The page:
The 25 members of a federal commission tasked with analyzing nursing home safety in the wake of COVID-19 were announced Friday, with leaders from operators PruittHealth, Signature HealthCARE, and CareRite among the selected stakeholders.
Initially announced by President Trump at the end of April, the Coronavirus Commission for Safety and Quality in Nursing Homes will be tasked with dissecting the response to COVID-19 in long-term care facilities.
The Centers for Medicare & Medicaid Services (CMS) contracted third-party firm MITRE to select the commission’s members, with MITRE chief medical and technology officer Dr. Jay Schnitzer serving as moderator.
“The commission members are leaders who bring decades of experience in nursing home management as well as safety and quality,” Schnitzer said in a statement. “This diverse group will act quickly to identify and communicate best practices for protecting nursing home residents throughout the COVID-19 pandemic and beyond.”
The group of long-term care professionals includes representatives from various parts of the long-term care continuum, including operators, academics, resident advocates, and academic researchers.
Among the industry leaders on the panel:
- Neil Pruitt, Jr., CEO of Georgia-based nursing home operator PruittHealth
- Roya Agahi, incoming chief nursing officer of operator CareRite and former chief nursing officer for the post-acute care service line of NYC Health + Hospitals
- Camille Rochelle Jordan, senior vice president of clinical operations and innovation for the Louisville, Ky.-based operator Signature HealthCARE
- Rosie Lyles, director of clinical affairs for the Illinois-based medical supply distributor Medline Industries
- Dallas Taylor, director of nursing for the Eliza Bryant Village senior housing and care campus in Cleveland
- Mark Burket, CEO of Platte Health Center Avera, a nursing facility in Platte, S.D.
- Debra Fournier, chief operating officer of Maine Veterans’ Homes
- Jeannee Parker Martin, president and CEO, LeadingAge California
- Janet Snipes, executive director, Holly Heights Nursing Home of Colorado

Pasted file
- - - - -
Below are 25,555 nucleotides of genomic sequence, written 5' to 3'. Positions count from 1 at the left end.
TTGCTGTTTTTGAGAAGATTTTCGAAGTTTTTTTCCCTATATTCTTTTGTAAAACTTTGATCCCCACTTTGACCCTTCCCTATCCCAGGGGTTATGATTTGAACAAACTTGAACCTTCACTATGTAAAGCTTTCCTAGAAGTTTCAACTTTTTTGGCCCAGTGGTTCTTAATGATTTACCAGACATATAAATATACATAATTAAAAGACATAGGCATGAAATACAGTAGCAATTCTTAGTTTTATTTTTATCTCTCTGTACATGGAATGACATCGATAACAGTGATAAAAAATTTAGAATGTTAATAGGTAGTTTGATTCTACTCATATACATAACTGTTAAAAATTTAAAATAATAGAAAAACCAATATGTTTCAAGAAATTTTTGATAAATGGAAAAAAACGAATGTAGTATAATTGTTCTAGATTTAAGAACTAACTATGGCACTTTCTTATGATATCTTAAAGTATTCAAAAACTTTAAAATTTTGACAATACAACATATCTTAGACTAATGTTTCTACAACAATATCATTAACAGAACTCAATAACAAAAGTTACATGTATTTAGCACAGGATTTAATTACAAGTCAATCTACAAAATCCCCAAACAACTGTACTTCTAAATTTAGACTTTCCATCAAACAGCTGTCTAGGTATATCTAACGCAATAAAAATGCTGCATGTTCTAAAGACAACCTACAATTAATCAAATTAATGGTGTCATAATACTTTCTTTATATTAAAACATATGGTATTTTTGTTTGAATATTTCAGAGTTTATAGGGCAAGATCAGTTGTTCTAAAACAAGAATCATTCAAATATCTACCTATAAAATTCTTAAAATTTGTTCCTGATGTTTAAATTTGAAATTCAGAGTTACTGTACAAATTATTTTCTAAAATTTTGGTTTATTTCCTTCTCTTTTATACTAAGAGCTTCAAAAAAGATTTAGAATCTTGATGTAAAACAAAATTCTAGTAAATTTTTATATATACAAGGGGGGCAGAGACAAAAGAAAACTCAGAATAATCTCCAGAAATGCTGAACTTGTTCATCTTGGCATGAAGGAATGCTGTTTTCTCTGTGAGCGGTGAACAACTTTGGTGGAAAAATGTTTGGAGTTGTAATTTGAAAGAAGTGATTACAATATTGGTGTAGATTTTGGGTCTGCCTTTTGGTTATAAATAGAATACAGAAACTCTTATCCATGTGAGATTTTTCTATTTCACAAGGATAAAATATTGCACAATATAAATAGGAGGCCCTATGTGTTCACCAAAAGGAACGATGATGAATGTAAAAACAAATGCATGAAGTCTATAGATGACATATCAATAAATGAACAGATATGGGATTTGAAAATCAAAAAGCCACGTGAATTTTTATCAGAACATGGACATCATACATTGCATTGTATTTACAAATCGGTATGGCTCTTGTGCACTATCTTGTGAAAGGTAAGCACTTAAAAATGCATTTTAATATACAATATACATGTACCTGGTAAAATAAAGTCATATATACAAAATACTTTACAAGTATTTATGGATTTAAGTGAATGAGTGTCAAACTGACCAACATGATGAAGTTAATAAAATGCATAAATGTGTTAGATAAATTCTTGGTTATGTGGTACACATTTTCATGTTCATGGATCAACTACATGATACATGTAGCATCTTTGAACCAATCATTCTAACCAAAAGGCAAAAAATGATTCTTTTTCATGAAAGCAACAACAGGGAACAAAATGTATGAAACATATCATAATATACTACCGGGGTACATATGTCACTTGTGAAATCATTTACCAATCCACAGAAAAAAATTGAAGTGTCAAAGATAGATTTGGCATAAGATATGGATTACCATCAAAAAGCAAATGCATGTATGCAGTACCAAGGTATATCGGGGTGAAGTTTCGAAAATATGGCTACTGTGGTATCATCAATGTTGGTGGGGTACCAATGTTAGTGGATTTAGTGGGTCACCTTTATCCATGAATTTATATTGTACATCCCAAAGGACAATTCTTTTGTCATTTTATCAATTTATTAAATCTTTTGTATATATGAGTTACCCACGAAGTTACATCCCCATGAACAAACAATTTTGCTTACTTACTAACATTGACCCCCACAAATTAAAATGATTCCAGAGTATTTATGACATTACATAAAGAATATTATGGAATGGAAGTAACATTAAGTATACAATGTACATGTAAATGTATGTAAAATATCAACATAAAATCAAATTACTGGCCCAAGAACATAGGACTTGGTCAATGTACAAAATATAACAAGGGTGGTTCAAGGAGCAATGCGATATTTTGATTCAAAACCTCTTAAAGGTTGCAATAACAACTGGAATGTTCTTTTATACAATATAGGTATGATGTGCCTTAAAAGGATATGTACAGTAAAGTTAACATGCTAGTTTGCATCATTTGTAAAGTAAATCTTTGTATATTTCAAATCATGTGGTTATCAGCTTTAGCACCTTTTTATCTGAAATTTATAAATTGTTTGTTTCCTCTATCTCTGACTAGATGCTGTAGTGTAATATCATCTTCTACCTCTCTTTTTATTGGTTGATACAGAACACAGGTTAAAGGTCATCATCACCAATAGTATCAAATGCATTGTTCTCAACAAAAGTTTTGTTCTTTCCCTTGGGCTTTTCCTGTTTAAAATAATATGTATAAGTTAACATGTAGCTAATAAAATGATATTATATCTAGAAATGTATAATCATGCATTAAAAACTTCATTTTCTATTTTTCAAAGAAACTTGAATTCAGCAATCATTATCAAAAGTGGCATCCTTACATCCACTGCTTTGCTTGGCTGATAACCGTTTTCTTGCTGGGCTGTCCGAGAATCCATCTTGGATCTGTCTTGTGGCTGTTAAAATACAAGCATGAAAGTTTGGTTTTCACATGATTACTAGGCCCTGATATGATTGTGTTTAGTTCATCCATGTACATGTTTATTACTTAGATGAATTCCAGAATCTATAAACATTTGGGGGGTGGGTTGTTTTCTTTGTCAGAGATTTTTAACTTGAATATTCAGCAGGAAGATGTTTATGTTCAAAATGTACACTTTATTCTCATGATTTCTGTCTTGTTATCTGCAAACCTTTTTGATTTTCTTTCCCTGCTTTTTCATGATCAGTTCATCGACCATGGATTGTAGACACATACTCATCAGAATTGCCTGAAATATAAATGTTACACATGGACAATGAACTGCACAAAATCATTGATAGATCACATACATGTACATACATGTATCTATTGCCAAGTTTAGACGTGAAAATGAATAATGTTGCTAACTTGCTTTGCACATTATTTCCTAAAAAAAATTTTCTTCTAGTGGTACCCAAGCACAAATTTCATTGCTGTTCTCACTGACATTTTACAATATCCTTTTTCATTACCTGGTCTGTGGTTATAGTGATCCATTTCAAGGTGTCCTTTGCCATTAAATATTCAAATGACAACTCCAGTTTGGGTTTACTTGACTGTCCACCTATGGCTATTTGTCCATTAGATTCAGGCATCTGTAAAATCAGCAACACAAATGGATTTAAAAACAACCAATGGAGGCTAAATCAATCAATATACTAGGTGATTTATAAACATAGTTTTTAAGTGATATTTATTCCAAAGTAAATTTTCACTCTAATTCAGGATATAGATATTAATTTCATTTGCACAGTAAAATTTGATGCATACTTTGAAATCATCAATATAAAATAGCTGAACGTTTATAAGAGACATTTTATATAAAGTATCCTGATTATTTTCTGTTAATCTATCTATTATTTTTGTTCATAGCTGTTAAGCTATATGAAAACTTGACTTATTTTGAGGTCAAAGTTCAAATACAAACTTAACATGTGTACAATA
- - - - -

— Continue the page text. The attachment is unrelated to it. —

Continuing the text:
Members from other parts of the post-acute care landscape consist of:
- Lisa Brown, professor of psychology at Palo Alto University
- Eric Carlson, directing attorney, Justice in Aging
- Michelle Dionne-Vahalik, associate commissioner of the Texas State Health and Human Services Commission
- Terry Fulmer, president, The John A. Hartford Foundation
- Candace Goehring, director, Washington state Department of Social and Health Services, Aging and Long-Term Support Administration
- David Grabowski, professor of health care policy, Harvard University
- Jessica Kalender-Rich, medical director for post-acute care, University of Kansas Health System
- Marshall Barry Kapp, professor emeritus of law, Florida State University
- Morgan Jane Katz, assistant professor of medicine, Johns Hopkins University
- Beverley Laubert, state long-term care ombudsman, Ohio Department of Aging
- G. Adam Mayle, administrative director of facilities, Memorial Health System of Florida
- David Nace, president, AMDA — The Society for Post-Acute and Long-Term Care Medicine
- Lori Porter, CEO, National Association of Health Care Assistants
- Penelope Ann Shaw, nursing home resident and advocate, Braintree Manor Healthcare
- Lori Smetanka, executive director, National Consumer Voice for Quality Long-Term Care
- Patricia Stone, professor of health policy in nursing, Columbia University
Mitre selected the group of 25 from more than 800 applicants from around the country. Through regular virtual meetings, the group will work to develop both short- and long-term solutions to issues in the field, including best practices for preventing transmission of COVID-19 in nursing homes; a framework for better overall infection control; improved emergency preparedness strategies; and new data sources that could help coordinate emergency response among federal, state, and local authorities.
The group will submit a complete report on its findings to CMS by September 1.
“The response to the call for nominations was tremendous, and we’re appreciative of all the applicants’ interest and willingness to serve on the commission,” Schnitzer said. “We’re excited to be underway.”
Mark Parkinson, CEO of the American Health Care Association, praised the inclusion of industry leaders on the final roster of commission members.
“Nursing homes cannot beat this pandemic alone, and focusing on enforcement and penalties neither recognizes the nature of the virus nor solves the problem,” Parkinson said in a statement. “Providers need the support of public health officials to prioritize our residents and help facilities acquire the necessary resources. We hope the independent commission will address this critical need.”